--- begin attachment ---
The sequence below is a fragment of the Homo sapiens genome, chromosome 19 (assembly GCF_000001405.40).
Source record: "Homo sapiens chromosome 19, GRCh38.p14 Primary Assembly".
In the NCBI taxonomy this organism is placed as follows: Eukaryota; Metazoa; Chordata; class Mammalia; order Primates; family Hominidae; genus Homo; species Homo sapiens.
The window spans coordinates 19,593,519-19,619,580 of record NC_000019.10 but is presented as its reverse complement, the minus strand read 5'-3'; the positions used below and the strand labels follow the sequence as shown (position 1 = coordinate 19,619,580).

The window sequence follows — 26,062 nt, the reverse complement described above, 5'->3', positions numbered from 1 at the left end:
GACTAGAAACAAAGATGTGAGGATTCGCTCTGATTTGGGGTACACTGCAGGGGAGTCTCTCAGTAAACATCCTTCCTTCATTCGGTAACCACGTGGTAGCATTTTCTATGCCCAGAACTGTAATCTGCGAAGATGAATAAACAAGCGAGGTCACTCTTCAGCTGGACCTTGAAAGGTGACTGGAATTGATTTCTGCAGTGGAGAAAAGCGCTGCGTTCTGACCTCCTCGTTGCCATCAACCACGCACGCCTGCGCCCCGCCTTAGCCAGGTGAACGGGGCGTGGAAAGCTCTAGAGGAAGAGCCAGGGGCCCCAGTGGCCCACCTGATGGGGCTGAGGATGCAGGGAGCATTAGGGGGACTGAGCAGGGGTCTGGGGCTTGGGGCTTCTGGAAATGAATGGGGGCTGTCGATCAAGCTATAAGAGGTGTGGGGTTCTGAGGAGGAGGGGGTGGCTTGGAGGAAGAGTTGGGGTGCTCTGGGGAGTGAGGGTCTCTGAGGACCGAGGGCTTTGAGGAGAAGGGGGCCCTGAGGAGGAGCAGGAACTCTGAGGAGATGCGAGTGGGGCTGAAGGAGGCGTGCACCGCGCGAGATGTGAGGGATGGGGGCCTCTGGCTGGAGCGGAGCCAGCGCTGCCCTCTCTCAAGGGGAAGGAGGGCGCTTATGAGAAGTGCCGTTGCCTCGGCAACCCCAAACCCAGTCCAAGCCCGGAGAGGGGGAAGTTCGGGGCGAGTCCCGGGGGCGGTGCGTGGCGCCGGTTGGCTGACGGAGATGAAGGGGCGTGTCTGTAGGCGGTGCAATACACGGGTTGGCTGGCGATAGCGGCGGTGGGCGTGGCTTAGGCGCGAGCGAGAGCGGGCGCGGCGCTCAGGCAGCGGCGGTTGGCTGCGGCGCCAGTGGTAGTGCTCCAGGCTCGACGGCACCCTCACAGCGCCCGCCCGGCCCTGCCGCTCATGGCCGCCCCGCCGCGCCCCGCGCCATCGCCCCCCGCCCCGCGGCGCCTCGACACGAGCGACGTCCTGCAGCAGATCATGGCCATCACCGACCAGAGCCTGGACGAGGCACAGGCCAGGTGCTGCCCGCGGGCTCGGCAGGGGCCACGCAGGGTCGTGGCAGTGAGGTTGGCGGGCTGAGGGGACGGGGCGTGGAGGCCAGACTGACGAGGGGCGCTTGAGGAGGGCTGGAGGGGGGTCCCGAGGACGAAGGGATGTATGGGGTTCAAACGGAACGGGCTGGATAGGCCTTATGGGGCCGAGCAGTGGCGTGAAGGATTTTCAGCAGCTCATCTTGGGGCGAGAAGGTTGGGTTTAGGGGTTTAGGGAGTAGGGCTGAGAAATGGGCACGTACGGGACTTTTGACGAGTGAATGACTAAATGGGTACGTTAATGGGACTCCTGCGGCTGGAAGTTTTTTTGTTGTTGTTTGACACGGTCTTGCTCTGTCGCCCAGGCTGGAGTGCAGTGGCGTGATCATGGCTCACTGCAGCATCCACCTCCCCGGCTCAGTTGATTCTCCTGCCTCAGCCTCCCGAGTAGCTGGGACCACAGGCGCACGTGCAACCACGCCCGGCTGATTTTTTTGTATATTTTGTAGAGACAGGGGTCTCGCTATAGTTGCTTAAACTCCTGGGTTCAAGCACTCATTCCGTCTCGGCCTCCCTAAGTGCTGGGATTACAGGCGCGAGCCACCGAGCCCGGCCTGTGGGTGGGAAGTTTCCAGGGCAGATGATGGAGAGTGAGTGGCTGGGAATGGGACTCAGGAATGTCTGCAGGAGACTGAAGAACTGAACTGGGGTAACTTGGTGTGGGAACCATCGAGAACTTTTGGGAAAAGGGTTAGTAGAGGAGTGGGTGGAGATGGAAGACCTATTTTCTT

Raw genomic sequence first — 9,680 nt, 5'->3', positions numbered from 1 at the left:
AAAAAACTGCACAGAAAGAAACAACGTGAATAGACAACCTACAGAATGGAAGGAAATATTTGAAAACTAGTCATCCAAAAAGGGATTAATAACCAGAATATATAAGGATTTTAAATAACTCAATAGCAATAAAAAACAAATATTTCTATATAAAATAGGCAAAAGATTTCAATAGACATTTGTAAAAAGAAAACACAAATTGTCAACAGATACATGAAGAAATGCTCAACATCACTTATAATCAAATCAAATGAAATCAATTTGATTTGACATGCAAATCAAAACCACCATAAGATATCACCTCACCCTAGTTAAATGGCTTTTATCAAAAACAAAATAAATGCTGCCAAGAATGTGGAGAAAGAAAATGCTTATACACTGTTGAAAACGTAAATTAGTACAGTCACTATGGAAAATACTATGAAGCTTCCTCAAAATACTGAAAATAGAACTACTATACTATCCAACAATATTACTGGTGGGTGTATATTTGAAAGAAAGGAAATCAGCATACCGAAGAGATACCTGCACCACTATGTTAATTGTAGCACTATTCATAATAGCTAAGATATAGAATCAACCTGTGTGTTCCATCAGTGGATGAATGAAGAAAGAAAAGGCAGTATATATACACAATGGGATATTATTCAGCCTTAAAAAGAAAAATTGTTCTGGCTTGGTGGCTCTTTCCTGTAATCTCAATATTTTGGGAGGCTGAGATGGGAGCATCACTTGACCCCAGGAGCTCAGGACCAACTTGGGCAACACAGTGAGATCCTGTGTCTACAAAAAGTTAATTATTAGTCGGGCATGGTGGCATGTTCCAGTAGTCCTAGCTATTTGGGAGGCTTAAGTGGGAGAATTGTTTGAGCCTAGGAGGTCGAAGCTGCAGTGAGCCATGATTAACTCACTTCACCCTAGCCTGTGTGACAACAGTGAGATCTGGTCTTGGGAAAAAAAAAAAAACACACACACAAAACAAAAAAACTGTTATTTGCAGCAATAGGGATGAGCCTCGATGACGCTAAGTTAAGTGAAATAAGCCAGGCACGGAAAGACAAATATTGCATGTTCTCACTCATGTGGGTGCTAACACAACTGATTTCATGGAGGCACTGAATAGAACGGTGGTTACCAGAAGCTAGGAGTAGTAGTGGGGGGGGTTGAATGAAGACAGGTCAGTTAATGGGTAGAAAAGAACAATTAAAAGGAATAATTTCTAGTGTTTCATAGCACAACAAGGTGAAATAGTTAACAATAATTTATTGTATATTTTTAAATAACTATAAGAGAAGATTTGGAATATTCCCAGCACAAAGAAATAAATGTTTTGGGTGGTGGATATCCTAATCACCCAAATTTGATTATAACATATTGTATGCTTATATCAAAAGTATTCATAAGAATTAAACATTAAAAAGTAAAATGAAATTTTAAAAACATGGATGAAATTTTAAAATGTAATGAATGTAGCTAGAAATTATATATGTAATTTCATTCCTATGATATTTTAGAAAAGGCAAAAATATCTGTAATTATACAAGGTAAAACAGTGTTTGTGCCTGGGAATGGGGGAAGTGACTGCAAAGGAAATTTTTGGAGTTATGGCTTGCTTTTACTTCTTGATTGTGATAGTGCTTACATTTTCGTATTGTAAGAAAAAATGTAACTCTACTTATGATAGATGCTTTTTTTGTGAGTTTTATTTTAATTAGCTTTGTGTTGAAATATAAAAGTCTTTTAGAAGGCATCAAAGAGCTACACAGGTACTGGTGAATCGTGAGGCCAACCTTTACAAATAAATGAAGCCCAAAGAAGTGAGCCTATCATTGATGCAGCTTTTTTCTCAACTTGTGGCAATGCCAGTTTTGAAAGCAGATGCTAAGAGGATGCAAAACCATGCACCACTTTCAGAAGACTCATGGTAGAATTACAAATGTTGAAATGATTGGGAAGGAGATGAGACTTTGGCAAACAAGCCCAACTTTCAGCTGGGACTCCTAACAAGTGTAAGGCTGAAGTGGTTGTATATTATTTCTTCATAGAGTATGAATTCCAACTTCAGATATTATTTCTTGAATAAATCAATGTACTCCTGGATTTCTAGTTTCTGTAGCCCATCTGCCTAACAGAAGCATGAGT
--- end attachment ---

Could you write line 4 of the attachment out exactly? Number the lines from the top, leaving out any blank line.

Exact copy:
The window spans coordinates 19,593,519-19,619,580 of record NC_000019.10 but is presented as its reverse complement, the minus strand read 5'-3'; the positions used below and the strand labels follow the sequence as shown (position 1 = coordinate 19,619,580).